Eagle Rock Energy Stock To Go Ex-dividend Tomorrow (EROC)

NEW YORK ( TheStreet) -- The ex-dividend date for Eagle Rock Energy Partners (Nasdaq: EROC) is tomorrow, November 3, 2011. Owners of shares as of market close today will be eligible for a dividend of 20 cents per share. At a price of $10.22 as of 9:30 a.m. ET, the dividend yield is 8%.

The average volume for Eagle Rock Energy has been 333,600 shares per day over the past 30 days. Eagle Rock Energy has a market cap of $1.2 billion and is part of the basic materials sector and energy industry. Shares are up 12.5% year to date as of the close of trading on Tuesday.

Eagle Rock Energy Partners, L.P., together with its subsidiaries, engages in gathering, compressing, treating, processing, transporting, and marketing natural gas and condensate, as well as in fractionating and transporting natural gas liquids (NGL).
  • Practice your dividend trading strategies and win cash in our stock game.

TheStreet Ratings rates Eagle Rock Energy as a hold. The company's strengths can be seen in multiple areas, such as its revenue growth, solid stock price performance and growth in earnings per share. However, as a counter to these strengths, we also find weaknesses including deteriorating net income, weak operating cash flow and poor profit margins. You can view the full Eagle Rock Energy Ratings Report.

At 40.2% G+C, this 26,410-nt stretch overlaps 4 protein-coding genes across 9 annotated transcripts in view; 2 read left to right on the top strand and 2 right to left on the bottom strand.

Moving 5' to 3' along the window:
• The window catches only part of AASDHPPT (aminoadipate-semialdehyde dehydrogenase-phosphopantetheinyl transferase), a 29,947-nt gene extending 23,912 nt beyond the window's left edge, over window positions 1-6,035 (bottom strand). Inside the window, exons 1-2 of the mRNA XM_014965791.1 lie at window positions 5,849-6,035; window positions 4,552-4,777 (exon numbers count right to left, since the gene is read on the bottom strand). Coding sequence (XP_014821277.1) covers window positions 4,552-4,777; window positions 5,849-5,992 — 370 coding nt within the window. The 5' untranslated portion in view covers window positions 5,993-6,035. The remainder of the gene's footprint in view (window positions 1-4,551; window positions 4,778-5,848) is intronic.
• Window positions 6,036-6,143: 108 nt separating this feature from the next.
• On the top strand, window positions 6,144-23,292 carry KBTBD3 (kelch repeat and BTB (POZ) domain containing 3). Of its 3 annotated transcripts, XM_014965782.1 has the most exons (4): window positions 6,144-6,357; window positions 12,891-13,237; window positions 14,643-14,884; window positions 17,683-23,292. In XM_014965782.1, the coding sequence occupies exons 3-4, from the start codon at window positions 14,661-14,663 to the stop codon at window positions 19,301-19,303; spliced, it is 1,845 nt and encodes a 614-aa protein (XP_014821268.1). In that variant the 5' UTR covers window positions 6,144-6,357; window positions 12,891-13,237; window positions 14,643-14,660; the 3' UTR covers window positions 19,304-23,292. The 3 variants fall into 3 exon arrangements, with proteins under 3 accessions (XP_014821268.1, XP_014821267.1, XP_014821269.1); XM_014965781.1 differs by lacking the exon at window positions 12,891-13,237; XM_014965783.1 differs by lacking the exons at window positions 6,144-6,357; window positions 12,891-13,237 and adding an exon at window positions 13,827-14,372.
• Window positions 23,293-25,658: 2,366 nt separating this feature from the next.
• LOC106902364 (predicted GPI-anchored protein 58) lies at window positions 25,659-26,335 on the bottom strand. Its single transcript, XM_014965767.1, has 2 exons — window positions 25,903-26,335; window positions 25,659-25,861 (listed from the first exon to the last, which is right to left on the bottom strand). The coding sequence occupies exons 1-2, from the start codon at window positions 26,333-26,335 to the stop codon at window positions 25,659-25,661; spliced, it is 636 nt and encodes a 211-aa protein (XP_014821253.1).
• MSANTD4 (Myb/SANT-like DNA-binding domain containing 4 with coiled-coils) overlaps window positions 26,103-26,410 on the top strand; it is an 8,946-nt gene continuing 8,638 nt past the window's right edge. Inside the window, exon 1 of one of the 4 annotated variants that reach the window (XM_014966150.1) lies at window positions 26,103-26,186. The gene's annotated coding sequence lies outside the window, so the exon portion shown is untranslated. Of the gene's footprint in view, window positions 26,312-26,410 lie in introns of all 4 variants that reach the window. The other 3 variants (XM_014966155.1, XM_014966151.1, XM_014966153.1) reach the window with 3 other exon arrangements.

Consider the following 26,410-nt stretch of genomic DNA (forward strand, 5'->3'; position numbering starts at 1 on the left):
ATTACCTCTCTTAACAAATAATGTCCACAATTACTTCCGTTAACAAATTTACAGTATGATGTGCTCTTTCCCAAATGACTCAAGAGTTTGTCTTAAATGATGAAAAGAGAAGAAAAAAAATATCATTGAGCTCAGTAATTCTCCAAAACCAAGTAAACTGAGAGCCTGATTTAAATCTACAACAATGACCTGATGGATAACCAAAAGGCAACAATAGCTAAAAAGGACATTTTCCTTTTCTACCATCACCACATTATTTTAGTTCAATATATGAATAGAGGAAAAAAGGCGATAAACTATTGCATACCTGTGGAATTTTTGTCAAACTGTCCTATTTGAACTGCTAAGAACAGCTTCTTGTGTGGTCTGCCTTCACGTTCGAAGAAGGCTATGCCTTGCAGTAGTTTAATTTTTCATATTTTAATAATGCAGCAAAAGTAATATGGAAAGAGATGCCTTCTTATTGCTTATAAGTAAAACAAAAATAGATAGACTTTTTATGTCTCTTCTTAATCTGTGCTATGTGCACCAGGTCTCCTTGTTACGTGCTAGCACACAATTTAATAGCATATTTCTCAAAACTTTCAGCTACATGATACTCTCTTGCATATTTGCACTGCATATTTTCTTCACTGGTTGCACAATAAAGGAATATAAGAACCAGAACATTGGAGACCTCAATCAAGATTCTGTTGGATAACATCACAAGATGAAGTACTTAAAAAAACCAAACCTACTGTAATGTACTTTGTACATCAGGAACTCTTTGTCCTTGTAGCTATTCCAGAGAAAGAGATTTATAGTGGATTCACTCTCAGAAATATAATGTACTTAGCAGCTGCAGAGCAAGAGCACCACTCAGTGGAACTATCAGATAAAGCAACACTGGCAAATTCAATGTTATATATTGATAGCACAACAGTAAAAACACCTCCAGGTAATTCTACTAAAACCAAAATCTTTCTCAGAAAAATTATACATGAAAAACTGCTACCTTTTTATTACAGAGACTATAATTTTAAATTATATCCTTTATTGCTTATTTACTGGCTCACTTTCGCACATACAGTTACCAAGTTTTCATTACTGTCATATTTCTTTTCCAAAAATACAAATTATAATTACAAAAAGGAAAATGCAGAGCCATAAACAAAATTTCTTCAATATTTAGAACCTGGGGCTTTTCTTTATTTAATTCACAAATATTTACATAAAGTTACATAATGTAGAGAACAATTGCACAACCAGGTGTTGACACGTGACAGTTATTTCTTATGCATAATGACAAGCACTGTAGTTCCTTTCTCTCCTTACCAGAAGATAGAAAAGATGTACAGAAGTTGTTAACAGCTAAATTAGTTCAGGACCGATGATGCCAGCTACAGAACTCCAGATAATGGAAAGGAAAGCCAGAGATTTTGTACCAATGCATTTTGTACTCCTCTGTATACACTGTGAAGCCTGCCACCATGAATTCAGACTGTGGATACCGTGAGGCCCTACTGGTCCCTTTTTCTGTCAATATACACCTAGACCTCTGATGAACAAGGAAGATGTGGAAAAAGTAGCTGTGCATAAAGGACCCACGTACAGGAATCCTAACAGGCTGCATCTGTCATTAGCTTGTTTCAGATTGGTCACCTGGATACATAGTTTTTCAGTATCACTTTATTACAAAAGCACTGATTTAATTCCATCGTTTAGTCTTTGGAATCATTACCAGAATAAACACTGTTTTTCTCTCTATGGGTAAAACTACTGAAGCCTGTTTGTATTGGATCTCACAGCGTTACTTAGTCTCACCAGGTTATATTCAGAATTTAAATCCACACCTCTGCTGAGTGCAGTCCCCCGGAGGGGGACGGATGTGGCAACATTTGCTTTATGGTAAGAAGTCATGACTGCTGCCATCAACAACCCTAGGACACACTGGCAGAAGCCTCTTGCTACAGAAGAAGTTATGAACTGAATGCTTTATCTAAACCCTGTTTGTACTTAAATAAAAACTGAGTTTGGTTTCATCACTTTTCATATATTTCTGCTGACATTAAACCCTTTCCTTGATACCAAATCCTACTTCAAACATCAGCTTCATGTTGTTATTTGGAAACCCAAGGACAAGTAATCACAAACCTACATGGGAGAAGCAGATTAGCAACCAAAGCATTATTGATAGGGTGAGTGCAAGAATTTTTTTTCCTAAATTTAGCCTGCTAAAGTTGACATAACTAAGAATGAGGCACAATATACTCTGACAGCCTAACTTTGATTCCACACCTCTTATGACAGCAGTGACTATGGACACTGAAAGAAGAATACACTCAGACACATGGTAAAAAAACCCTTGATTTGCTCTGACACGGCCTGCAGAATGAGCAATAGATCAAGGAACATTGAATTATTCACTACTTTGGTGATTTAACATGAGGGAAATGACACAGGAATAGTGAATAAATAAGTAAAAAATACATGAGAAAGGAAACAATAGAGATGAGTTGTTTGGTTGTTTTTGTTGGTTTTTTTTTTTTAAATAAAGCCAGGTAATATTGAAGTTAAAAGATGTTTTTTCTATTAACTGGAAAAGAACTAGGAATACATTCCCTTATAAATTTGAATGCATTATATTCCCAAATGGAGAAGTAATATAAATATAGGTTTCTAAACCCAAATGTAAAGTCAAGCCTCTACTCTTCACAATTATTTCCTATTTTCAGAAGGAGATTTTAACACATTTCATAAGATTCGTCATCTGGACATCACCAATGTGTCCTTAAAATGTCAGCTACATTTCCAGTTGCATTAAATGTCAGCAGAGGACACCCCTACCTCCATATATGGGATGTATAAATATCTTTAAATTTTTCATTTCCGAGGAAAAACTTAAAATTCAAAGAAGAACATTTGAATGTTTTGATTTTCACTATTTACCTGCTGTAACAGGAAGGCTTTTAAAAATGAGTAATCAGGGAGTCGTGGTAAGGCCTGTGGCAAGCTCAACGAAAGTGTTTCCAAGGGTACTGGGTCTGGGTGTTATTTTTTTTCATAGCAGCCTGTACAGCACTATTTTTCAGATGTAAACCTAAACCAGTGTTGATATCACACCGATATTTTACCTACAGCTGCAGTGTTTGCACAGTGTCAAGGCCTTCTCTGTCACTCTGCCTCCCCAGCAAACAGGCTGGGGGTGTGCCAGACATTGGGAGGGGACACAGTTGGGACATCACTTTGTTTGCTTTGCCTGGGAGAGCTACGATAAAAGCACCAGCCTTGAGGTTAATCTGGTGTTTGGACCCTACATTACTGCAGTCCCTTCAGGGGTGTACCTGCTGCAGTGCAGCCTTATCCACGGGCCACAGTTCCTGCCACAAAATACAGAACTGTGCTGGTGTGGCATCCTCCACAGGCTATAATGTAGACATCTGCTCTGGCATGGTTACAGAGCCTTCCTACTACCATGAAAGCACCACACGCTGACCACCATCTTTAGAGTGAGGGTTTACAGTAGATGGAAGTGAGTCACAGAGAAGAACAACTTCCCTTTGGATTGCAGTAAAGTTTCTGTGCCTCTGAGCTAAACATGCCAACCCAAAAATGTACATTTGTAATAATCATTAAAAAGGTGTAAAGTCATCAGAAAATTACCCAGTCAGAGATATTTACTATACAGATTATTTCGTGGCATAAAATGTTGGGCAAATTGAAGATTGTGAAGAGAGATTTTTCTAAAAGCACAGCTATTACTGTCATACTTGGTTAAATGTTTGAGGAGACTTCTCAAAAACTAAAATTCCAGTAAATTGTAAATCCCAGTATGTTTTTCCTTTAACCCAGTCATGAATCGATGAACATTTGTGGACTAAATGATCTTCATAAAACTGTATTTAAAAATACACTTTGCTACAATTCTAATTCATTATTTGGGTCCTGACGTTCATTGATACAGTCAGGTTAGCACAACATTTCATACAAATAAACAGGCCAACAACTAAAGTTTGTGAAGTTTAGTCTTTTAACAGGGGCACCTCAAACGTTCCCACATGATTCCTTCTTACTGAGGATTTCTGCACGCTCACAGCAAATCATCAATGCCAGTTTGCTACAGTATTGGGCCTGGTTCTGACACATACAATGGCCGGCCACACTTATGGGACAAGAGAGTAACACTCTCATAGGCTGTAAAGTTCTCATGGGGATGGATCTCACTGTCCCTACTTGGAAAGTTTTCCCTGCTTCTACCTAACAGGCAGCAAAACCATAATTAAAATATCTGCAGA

See our dividend calendar or top-yielding stocks list.

null

More from Markets

Trump Takes Aim at Auto Imports; Markets End Mixed -- ICYMI

Trump Takes Aim at Auto Imports; Markets End Mixed -- ICYMI

Video: What Oprah's Content Partnership With Apple Means for the Rest of Tech

Video: What Oprah's Content Partnership With Apple Means for the Rest of Tech

REPLAY: Jim Cramer on the Markets, Oil, Starbucks, Tesla, Okta and Red Hat

REPLAY: Jim Cramer on the Markets, Oil, Starbucks, Tesla, Okta and Red Hat

Flashback Friday: The Market Movers

Flashback Friday: The Market Movers

OPEC Deal Doesn't Boost Production Enough to Drive Down Crude, Gasoline Prices

OPEC Deal Doesn't Boost Production Enough to Drive Down Crude, Gasoline Prices